Saturday, April 20, 2013

Saying Thanks to the Mall Shop?

Back when I was 12 years old, I had a favorite skateboarder. I still have a favorite skateboarder today, although it’s difficult to narrow it down to one skater. Before, there was only one. No doubt he’s a heck of an accomplished skateboarder, and I spent too many hours playing his video game. That’s right: my first favorite skateboarder was Tony Hawk.

There’s a simple reason Tony Hawk was my first favorite skateboarder: he was the only professional skateboarder I’d heard of. I was 12, all of my knowledge of skateboarding came from Tony Hawk’s Pro Skater, and damn straight I wanted a Birdhouse for my first skateboard.

At least I have the guts to admit my wholly ignorant skateboarding roots. Sure, Tony Hawk’s an incredible skateboarder, but if your mom had to pick a favorite skateboarder, she’d probably pick Tony Hawk by default. If she can even name another pro skateboarder, then she should be wearing one of those corny World’s Coolest Mom t-shirts with pride.

Well, I never ended up getting a Birdhouse, but I did stick a Tony Hawk sticker on my first deck. Tony Hawk isn’t amid my favorite skateboarders today. Yet I have to wonder, although I credit an early friend with getting me into skateboarding, if I didn’t spend all those hours playing Pro Skater would I have had something, as sad as it sounds, so able to pump me up to skate? When I went to the mall, you can bet I was drooling over the mall skate shop’s limitless shoes and skate stuff while rocking a DC hoodie that was probably purchased right there at … yes, Zumiez. (Oh, forgive me for my sins!)

That was a past life. I was just another skateboarding pipsqueak yet to receive any sense of skate education. In a funny way, though, I’m glad for those past ideologies. I’m glad I spent hours playing Tony Hawk’s videogame, and, yes, I’m even glad I was able to shop at mall skateshops. Essentially, I was one of the millions of young, clueless skateboarders, too blind to care or even notice where (my parents’) money was being spent—yes, I’ll take that deck please, Mr. Zumiez! Oh, and it comes with free grip. Mr. Zumiez, you’re so thoughtful!

As damning as it is to say, I don’t regret those days. I don’t even regret my former uneducated actions—at least not in full, and I’m not just pleading age-related ignorance. While this is taking an incredibly optimistic outlook, there is some benefit that mall skateshops, corporate skate companies, and overpaid mega-star pros bring to skateboarding: they’re single handedly capable of getting the young masses into skateboarding.

It would be great if every young skater could come to skateboarding through organic means, such as stumbling into a legit local skateshop, buying a made-in-the-USA board, and idolizing local skaters, instead of pros who have their own TV shows and Cadillacs with their initials embroidered on the headrests. The truth is, most kids will probably buy some discount board from Zumiez, start following The Berrics, and then make sure even their socks have some corporate skate-company logo on them. 

That’s how most younger skaters start off, and if that’s what gets them into skating, then that’s what gets them into skating. No skateboarder who actually cares about skateboarding itself should be spending a cent at a mall skateshop. No skateboarder who’s actually delved into skateboarding’s history should limit his favorite pros to today’s hammer-dropping, get-rich-quick, sponsored-by-Zumiez charlatans. Nascent skateboarders, however, cannot and should not be blamed. If skateboarding were still as independent and underground as it was in the days well before I started skating, I would have probably never become a skateboarder; I honestly might have seen skateboarding as too polarizing to really get involved with. It was the mainstream mall store and big-name, hot-shot pros that drew me to skating. In this, I am hardly unique.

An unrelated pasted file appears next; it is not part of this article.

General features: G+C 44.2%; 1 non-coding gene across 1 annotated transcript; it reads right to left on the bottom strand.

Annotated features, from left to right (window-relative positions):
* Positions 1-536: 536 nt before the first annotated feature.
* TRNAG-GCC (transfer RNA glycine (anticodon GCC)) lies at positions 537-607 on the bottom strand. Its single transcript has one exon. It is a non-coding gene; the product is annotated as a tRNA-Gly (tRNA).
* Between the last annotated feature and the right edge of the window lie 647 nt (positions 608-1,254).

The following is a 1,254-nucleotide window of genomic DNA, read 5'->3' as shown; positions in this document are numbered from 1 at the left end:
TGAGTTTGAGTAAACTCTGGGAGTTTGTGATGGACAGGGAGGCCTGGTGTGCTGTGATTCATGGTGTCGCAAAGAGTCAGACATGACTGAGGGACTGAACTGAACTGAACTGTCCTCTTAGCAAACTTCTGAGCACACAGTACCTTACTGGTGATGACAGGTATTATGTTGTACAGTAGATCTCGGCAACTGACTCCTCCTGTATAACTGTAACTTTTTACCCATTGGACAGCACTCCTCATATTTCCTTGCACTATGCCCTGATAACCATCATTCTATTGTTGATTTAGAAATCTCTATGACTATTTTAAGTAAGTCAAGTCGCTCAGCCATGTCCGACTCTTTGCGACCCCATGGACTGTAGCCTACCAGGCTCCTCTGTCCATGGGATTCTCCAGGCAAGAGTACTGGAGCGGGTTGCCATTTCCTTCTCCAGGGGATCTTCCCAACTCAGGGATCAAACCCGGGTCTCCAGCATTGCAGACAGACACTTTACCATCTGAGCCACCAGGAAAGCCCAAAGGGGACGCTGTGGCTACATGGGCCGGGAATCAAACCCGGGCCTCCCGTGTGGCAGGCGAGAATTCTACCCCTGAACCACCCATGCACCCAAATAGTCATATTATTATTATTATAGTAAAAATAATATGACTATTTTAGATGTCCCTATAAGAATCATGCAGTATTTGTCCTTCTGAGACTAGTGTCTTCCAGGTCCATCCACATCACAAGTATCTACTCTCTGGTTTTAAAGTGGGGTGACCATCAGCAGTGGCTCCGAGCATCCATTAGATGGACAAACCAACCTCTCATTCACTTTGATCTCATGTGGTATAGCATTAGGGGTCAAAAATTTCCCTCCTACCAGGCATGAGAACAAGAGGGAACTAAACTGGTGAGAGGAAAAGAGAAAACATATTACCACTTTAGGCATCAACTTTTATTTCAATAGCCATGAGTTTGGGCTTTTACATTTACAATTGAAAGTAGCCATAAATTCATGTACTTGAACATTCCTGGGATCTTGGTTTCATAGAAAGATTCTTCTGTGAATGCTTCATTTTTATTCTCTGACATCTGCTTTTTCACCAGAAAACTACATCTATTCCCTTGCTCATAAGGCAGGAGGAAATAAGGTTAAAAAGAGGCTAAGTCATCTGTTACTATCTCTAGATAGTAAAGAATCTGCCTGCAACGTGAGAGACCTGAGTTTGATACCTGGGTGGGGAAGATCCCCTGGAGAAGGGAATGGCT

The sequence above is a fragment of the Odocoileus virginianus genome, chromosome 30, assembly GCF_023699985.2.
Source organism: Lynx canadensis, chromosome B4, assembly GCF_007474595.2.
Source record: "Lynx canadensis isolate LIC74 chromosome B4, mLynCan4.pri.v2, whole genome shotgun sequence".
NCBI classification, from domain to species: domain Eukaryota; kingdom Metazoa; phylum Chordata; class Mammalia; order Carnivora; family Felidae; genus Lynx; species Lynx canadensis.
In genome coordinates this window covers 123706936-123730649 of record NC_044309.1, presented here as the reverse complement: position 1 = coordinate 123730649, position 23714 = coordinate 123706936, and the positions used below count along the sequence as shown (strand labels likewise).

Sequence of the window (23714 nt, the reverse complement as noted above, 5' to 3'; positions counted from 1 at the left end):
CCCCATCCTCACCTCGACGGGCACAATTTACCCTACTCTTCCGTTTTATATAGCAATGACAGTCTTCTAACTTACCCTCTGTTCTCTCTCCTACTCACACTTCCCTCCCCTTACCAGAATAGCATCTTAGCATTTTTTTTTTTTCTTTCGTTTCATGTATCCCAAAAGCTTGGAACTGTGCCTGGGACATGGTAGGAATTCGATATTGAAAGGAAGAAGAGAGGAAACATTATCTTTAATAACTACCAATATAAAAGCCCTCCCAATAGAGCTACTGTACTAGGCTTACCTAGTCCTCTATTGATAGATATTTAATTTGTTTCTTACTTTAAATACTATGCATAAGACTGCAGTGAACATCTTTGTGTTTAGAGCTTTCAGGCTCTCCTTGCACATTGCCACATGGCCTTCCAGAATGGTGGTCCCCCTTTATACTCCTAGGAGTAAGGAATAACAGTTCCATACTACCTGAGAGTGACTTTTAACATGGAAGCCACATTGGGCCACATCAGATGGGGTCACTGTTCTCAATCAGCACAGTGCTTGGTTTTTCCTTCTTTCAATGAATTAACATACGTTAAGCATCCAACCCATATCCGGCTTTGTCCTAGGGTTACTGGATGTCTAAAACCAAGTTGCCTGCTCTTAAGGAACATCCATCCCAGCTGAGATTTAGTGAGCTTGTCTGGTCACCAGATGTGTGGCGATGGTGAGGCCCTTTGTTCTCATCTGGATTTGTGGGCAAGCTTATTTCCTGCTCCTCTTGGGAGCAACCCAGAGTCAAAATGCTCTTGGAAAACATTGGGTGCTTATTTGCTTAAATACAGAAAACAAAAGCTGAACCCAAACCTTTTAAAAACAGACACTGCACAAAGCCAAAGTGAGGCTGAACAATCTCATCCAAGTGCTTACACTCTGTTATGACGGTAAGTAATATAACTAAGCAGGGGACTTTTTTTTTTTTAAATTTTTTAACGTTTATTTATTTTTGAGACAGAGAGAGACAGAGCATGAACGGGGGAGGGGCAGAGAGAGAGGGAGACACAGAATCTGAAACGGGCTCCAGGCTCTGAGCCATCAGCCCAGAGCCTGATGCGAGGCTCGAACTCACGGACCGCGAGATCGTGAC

This is where I have to give a smidgen of credit to the lambasted world of corporate skateboarding. I, and millions of others, would have never picked up a board without the lures that corporate skateboarding spends millions to implement. Don't get me wrong. I’m not saying thanks to Zumiez. In fact, it can go shove a flat bar up its ass. Mall skateshops are money-sucking murderers of independent skateshops, and super-corporate skate companies do more damage than good. Still, although it's taking a generously optimistic, look-on-the-bright-side view, the influence of these sell-out skate conglomerates can't be denied.

It is the hopes of all real skaters that those drawn to skateboarding through these mass-marketing influences quickly wake up and realize where they should really be spending their dollars and which skaters and shops they should really be supporting. However, skateboarding or all forms still has a pretty decent learning curve to it, and so does learning about and supporting bona fide skateboarding. In the end, we can't deny that skateboarding is awesome, even as it moves farther and farther away from its roots. As their absolute sole benefit to skateboarding, big, pseudo skate companies and mall shops are still spreading skateboarding; sure, they're going about it all wrong and want kids to get into skateboarding just so they can fatten their wallets. But if that's what it takes to get some kid to choose skateboarding over some lame-ass hobby or unfulfilling other sport, then let him buy his first board from a store located next to a food court. He'll regret that first purchase eventually—but he won't regret choosing skateboarding.